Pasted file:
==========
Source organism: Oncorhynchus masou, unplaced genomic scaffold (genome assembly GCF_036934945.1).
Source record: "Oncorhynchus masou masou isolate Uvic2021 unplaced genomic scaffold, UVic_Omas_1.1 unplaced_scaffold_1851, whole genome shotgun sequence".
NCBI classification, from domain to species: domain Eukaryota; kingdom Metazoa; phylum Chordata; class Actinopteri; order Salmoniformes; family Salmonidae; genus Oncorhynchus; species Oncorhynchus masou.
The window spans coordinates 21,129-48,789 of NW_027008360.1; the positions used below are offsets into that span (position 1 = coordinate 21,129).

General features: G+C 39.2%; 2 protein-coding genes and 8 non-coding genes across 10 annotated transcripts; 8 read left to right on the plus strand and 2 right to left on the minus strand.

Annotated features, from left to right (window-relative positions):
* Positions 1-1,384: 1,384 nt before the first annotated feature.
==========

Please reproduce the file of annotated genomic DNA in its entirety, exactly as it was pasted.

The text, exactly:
Source organism: Oncorhynchus masou, unplaced genomic scaffold (genome assembly GCF_036934945.1).
Source record: "Oncorhynchus masou masou isolate Uvic2021 unplaced genomic scaffold, UVic_Omas_1.1 unplaced_scaffold_1851, whole genome shotgun sequence".
NCBI classification, from domain to species: domain Eukaryota; kingdom Metazoa; phylum Chordata; class Actinopteri; order Salmoniformes; family Salmonidae; genus Oncorhynchus; species Oncorhynchus masou.
The window spans coordinates 21,129-48,789 of NW_027008360.1; the positions used below are offsets into that span (position 1 = coordinate 21,129).

General features: G+C 39.2%; 2 protein-coding genes and 8 non-coding genes across 10 annotated transcripts; 8 read left to right on the plus strand and 2 right to left on the minus strand.

Annotated features, from left to right (window-relative positions):
* Positions 1-1,384: 1,384 nt before the first annotated feature.